$$P_{(0 where $$mathbb{P}$$ is the set of primes, do we have any result proving a strong upper bound on the cardinality of set $$P_{alpha}(x)$$ for some large parameter $$x$$?

## MySQL multiple index columns have a full cardinality?

I have noticed indexes like:

``````| archive_city_item |          1 | ARCHIVE_CITY_ITEM_IDX |            1 | city_id        | A         |        7851 |     NULL | NULL   | YES  | BTREE      |         |               |
| archive_city_item |          1 | ARCHIVE_CITY_ITEM_IDX |            2 | item_id        | A         |      266502 |     NULL | NULL   | YES  | BTREE      |         |               |
| archive_city_item |          1 | ARCHIVE_CITY_ITEM_IDX |            3 | vote_date      | A         |     4530535 |     NULL | NULL   | YES  | BTREE      |         |               |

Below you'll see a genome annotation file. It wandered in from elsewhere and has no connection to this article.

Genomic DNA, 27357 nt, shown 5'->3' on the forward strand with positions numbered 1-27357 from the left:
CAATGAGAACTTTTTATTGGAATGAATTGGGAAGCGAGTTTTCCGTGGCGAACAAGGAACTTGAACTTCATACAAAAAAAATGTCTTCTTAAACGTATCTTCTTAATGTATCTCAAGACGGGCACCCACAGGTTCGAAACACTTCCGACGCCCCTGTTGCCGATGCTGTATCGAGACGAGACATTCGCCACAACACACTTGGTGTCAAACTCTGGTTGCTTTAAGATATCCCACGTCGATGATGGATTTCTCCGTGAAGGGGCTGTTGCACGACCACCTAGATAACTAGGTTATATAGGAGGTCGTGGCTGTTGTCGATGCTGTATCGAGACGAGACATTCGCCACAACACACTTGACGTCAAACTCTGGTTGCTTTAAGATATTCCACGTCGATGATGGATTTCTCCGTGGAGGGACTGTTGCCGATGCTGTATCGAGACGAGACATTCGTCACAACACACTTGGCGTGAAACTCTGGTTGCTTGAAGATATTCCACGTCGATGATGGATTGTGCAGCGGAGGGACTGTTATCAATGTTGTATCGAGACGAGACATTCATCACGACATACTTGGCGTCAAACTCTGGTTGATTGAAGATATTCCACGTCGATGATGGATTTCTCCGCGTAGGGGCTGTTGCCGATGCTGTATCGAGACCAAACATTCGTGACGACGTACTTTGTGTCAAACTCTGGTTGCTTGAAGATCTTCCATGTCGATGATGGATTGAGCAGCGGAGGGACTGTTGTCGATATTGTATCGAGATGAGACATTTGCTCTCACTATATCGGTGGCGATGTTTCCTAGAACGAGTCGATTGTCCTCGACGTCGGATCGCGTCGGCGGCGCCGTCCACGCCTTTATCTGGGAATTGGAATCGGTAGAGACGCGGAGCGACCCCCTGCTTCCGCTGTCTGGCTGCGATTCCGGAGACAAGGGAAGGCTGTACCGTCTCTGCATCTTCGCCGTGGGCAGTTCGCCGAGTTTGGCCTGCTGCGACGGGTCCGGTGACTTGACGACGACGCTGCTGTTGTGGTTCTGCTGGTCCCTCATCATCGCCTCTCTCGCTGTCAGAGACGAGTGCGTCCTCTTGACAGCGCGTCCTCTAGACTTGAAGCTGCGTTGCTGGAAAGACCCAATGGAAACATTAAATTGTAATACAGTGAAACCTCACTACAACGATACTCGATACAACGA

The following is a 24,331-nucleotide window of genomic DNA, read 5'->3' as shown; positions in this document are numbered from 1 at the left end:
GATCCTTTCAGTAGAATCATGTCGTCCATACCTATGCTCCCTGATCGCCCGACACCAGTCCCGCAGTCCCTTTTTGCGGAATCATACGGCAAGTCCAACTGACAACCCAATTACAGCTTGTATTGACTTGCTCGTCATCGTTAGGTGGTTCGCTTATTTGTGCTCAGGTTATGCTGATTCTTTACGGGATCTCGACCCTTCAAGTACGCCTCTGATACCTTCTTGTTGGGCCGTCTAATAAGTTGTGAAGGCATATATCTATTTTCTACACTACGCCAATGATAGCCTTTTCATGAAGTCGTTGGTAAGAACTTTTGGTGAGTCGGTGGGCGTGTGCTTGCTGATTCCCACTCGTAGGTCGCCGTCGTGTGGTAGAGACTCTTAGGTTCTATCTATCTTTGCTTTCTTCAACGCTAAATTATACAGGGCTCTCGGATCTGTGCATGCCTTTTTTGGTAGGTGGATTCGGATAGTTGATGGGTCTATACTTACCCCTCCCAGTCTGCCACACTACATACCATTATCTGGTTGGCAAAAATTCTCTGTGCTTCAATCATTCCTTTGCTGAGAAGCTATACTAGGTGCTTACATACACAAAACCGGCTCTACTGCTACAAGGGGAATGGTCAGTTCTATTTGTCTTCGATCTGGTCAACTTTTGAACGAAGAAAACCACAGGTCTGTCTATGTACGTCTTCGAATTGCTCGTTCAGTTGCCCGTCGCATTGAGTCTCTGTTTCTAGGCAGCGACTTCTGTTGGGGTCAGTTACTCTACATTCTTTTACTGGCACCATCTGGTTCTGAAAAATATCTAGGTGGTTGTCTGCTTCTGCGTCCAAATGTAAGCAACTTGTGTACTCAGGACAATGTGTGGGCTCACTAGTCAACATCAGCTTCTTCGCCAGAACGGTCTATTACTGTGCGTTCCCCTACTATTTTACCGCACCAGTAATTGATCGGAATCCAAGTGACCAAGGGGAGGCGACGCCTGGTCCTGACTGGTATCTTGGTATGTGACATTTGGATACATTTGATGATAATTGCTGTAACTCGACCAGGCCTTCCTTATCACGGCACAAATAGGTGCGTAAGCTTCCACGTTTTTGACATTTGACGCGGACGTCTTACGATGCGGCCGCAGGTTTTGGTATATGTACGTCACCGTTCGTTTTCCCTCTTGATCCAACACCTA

| archive_city_item |          1 | ARCHIVE_CITY_ITEM_IDX |            4 | ip_address_str | A         |     4530535 |     NULL | NULL   | YES  | BTREE      |         |               |
| archive_city_item |          1 | ARCHIVE_CITY_ITEM_IDX |            5 | month          | A         |     4530535 |     NULL | NULL   | YES  | BTREE      |         |               |
| archive_city_item |          1 | ARCHIVE_CITY_ITEM_IDX |            6 | year           | A         |     4530535 |     NULL | NULL   | YES  | BTREE      |         |               |
``````

I guess since column 3-6 have a full cardinality this index is not goodly constructed, that it shall be deleted and the new indexes should be built (queries should be analyzed to see if it’s (city_id, item_id) or maybe (city_id, item_id, votedate) or some other combination starting with (city_id, item_id…) ?

Correct? Or I’m getting this wrong?

## Cardinality of sub fields

In code, can I set cardinality of a subfield of a custom field? So the main parent field could be a single instance while some of its subfields could have multiple instances, with an ‘Add more’ button
-Drupal 8/9
-Not a paragraph question

## graphs – Maximum cardinality matching of maximum weight